As part of the 2020 Online School for Journalists and Media Practitioners participants were asked to submit their proposals for a data journalism/visualisation project based on the skills they acquired during the five-week-long school.
We received in total five projects and those were evaluated based on their originality and relevance by a jury composed of the members of the CMPF team.
The three projects to receive the prize of 1,000 Euros each, are excellent examples of utilising newfound skills in data journalism and data visualisation. Congratulations to the winners!
1. Alexandra Filip (Romania) – How is the COVID-19 pandemic affecting access to abortion services in Romania.
Alexandra Filip’s project deals with how the COVID-19 pandemic is affecting access to abortion services in her home country, Romania. In Romania, the COVID-19 pandemic has worsened the safe access to essential sexual and reproductive health services, particularly timely abortion care, post abortion care, and emergency contraception for women. She aims at analysing available national statistical data to compare abortion statistics in state and private hospitals over the past three years and she considers completing the project conducting a series of interviews to illustrate her statistical findings.
This project was selected by the jury for its originality, its coherence and its feasibility. The participant has clearly identified the national database she could use to conduct her quantitative analysis, and she has mentioned the possible shortcomings of the statistical analysis. Therefore, she also highlighted the importance of conducting interviews to complement the statistical project.
Alexandra Filip (Romania) is a freelance journalist whose work focuses on stories about the underdogs of society, discrimination against Roma people, elderly abandonment, Romanian immigration in EU, and foreign immigrants in Romania.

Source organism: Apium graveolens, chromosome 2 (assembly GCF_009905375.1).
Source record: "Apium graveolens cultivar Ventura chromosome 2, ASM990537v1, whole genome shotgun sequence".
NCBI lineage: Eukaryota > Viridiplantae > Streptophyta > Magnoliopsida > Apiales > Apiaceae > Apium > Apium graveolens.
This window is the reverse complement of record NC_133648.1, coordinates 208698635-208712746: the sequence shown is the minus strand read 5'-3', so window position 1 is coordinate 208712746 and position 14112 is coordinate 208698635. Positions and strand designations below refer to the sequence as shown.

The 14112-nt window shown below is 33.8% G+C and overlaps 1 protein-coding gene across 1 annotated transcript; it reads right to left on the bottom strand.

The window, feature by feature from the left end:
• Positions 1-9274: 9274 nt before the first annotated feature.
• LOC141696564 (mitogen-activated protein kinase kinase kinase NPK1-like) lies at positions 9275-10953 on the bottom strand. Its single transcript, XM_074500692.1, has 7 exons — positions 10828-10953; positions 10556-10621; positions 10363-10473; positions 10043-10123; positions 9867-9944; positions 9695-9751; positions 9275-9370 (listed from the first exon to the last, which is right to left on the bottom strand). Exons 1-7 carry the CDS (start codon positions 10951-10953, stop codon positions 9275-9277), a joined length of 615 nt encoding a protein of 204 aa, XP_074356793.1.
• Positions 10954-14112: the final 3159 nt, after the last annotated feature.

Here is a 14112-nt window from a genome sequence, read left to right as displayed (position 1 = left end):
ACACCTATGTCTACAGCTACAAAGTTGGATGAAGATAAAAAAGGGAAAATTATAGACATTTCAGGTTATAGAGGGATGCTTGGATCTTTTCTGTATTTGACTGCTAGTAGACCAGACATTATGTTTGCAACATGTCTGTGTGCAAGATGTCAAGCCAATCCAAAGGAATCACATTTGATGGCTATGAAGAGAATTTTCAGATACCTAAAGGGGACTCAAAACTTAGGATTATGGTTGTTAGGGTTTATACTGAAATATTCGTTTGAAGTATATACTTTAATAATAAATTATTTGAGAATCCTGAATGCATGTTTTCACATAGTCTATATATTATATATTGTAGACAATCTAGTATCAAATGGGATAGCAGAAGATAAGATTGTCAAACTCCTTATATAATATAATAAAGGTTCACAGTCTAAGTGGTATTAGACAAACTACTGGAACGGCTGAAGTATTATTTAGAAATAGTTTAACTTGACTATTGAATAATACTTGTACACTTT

2. Adriana Mutu (Romania) and Adriana Urbano (Italia) – Did COVID-19 kill the video star?
This project deals with the impact of the COVID-19 pandemic on the cinema industry in Europe. It aims at estimating the effects of the pandemic in this sector and at investigating the number of national initiatives, measures and state aid packages for creative media and audiovisual productions during the pandemic across EU-27 member states. They identified existing databases provided by the European Audiovisual Observatory and the OECD, and they are planning to interview people whose livelihoods have been jeopardised by the pandemic and (in)adequate financial support (from actors to crews)
This project was selected for its relevance, its feasibility and its European scope. The participants have identified numerous sources which would provide them reliable information to pursue their investigation.
Dr. Adriana Mutu (Romania) is a university lecturer committed to interdisciplinary research, bringing together academic and industry knowledge, cross-disciplinary training and research experience including in Europe, North America and MENA. She holds a Ph.D in Political Science from the Autonomous University of Barcelona. Her expertise includes audiovisual media regulation, media independence and media policy-making, both at the national and the international level.
Adriana Urbano (Italy/UK) is a freelance multimedia journalist, editor and translator. She collaborates with The Sunday Times, The Local Italy, LEFT, Agence France Press and The New Arab. She holds a MA in International Journalism (Investigative Specialism, Broadcast Pathway) at City University, London and a BA (hons) in Philosophy and Politics from the University of Exeter and Sciences Po, Paris. She wons the 2016 “Best Feature” award at the UK and Ireland National Competition of the Student Publications Association for a piece on the Paris terrorist attack in November 2015.
3. Anna Romandash – Displaced People in Ukraine
This project deals with retracing the itinerary of displaced peoples in Ukraine. These include Ukrainians internally displaced from the East to the West by the ongoing national conflict, as well as a large flow of Belarusian refugees coming to Ukraine. The aim of the story is to map the movement of displaced people in Ukraine, to show how these people are all coming together, and how they are working on joint grassroots initiatives that aim to foster peace.
The originality of the topic and the angle chosen were key elements for the selection of this project as it proposes a mapping of displaced population at a national scale as well as illustrations with portrayals at the individual level.
Anna Romandash (Ukraine) is a journalist, media consultant, and human rights activist. She handled communications-related projects, content and social media strategies for large organizations, and outreach programs for international NGOs, civil society groups, and business corporations (Index of Censorship, UNESCO, G20, and Council of Europe). She also led Internet Governance projects for media with ICANN, EuroDig, and SEEDIG. She holds a MA in journalism from the Danmarks Medie- og Journalisthøjskole and is currently completing a MA in Peace studies and conflict resolution at the University of Notre-Dame (United States).